Compared to the 45 metabolic syndrome patients without high blood pressure, the 30 patients with metabolic syndrome and high blood pressure had significantly higher glucose, insulin, homeostasis model assessment insulin resistance index, total cholesterol, low-density lipoprotein-cholesterol, triglycerides, uric acid and creatinine values; in contrast, these patients had significantly lower high-density lipoprotein-cholesterol values. Metabolic syndrome patients with high blood pressure also had significantly higher levels of retinol-binding protein 4, plasminogen activator inhibitor 1, interleukin 6 and monocyte chemoattractant protein 1 and lower levels of adiponectin. Moreover, patients with metabolic syndrome and high blood pressure had increased surrogate markers of sympathetic activity and decreased baroreflex sensitivity. Logistic regression analysis showed that high-density lipoprotein, retinol-binding protein 4 and plasminogen activator inhibitor-1 levels were independently associated with metabolic syndrome patients with high blood pressure. There is a strong trend for an independent association between metabolic syndrome patients with high blood pressure and glucose levels.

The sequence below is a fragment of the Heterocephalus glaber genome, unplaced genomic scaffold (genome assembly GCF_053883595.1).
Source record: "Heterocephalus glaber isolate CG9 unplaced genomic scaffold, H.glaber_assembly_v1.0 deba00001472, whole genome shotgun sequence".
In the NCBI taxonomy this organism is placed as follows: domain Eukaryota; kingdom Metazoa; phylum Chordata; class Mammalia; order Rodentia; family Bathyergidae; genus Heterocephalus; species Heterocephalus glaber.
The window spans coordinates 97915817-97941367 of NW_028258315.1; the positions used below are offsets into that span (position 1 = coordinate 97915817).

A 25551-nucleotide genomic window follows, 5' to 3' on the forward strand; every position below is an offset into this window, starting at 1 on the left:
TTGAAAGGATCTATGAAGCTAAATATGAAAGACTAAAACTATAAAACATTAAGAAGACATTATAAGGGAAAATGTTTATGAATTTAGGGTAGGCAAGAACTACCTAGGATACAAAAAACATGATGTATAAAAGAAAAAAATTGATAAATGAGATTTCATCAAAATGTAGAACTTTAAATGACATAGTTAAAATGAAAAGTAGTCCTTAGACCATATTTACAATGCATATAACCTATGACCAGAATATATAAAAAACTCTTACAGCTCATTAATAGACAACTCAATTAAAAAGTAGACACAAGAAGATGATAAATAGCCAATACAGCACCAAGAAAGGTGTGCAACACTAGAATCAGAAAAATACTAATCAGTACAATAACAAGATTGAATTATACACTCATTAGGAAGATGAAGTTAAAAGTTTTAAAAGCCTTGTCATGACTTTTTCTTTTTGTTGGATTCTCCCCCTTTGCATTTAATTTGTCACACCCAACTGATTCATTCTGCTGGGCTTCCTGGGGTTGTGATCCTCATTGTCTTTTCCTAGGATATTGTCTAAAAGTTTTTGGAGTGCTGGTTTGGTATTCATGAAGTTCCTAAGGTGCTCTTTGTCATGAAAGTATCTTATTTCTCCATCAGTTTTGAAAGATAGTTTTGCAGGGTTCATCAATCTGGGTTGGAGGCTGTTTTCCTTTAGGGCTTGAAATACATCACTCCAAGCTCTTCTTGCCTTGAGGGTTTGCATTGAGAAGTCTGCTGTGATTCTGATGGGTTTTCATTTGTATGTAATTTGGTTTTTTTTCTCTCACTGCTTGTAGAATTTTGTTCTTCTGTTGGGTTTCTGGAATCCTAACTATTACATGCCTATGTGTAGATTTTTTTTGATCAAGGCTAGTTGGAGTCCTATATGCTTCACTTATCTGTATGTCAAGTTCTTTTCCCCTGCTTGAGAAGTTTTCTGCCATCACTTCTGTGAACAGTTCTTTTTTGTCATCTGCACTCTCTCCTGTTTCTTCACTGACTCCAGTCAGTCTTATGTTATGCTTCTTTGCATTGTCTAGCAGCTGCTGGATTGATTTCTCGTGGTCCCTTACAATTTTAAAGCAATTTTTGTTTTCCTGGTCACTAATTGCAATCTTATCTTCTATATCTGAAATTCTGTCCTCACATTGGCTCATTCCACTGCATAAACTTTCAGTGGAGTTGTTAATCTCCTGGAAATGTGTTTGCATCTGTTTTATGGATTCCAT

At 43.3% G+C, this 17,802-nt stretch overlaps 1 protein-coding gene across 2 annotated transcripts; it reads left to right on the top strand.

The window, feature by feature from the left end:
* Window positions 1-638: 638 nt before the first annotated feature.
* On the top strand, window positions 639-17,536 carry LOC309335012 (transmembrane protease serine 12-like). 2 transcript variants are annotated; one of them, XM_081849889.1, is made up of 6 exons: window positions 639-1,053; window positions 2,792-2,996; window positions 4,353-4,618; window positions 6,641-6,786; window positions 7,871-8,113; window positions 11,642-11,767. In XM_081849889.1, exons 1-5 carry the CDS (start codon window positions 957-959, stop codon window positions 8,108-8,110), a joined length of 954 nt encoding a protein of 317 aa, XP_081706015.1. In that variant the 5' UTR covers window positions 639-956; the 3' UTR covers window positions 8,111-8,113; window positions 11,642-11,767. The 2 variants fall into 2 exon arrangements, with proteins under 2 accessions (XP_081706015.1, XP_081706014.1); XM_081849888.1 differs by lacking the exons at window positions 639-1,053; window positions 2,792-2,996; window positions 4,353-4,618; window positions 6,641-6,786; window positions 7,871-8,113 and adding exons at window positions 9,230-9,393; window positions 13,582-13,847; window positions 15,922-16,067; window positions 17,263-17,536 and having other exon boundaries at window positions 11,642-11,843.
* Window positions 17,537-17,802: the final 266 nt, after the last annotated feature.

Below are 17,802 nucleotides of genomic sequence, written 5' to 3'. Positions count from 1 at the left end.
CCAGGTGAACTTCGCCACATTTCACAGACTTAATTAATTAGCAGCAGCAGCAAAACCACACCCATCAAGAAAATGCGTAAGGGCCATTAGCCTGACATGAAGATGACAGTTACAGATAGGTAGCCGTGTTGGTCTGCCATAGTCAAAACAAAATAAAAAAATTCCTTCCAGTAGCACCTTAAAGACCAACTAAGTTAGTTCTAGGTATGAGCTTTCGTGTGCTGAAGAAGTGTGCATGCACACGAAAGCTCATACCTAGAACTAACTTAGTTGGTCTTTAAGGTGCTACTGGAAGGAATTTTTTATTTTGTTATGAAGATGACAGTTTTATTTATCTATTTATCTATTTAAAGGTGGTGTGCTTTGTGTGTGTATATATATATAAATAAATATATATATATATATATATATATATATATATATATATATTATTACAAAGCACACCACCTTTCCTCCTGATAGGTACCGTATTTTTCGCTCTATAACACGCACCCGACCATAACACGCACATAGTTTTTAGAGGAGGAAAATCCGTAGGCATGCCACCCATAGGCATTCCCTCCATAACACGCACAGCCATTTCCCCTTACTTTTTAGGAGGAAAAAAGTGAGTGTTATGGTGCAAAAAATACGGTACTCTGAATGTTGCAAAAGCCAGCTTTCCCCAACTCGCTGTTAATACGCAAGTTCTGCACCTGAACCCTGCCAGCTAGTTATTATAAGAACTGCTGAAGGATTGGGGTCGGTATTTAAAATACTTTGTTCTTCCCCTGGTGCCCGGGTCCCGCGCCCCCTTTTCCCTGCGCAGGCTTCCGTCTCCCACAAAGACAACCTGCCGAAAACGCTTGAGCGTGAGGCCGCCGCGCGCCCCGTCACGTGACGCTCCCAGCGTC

CONCLUSIONS:

High blood pressure, which may be related to the autonomic dysfunction, is associated with metabolic, inflammatory and prothrombotic dysregulation in patients with metabolic syndrome.

Key words: Hypertension; Sympathetic Activity; Insulin Resistance; Inflammation; Prothrombosis; Metabolic Syndrome